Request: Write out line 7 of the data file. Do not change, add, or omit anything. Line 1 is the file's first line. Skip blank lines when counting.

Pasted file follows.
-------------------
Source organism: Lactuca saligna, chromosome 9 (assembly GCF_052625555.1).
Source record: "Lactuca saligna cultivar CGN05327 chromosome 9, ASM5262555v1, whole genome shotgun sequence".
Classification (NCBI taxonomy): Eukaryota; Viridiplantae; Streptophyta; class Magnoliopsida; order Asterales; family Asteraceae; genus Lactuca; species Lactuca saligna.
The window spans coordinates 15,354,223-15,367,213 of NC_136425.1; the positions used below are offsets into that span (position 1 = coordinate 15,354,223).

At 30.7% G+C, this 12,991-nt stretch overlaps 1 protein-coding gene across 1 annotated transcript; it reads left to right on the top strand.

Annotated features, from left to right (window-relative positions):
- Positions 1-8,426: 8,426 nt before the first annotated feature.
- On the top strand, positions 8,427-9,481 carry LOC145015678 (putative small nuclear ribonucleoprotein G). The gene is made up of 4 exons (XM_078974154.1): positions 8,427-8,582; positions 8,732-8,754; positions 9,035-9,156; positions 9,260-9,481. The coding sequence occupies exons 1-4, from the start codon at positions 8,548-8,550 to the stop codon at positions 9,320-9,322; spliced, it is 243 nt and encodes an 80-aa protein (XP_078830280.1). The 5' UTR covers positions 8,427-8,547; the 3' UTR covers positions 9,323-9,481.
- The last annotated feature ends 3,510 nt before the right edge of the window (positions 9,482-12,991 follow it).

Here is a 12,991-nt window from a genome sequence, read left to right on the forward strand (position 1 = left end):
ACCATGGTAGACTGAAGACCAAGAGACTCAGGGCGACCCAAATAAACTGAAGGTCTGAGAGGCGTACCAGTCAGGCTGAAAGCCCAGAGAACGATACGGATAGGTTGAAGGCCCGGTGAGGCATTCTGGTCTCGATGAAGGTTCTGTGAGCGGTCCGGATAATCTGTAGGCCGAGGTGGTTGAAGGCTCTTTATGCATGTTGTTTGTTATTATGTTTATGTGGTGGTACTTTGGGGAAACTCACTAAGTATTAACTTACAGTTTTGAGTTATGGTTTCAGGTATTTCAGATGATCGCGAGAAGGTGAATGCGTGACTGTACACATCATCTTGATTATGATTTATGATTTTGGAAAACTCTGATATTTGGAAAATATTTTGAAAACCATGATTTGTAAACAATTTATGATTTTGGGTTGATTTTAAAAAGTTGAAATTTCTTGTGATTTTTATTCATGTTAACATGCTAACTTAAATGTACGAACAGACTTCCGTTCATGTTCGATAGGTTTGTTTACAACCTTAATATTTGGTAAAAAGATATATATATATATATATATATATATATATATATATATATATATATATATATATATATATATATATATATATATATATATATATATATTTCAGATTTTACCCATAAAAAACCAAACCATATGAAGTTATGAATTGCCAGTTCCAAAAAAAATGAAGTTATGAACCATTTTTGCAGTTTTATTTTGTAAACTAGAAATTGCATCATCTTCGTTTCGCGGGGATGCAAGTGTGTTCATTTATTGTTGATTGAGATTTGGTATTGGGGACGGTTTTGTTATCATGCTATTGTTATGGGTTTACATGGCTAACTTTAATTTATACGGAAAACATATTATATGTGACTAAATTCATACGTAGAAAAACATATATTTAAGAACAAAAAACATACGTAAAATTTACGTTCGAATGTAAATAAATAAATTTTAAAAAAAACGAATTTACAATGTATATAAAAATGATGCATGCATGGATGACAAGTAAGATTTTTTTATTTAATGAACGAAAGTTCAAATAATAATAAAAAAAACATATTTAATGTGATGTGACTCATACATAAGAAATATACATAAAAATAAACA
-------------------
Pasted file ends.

- Positions 1-8,426: 8,426 nt before the first annotated feature.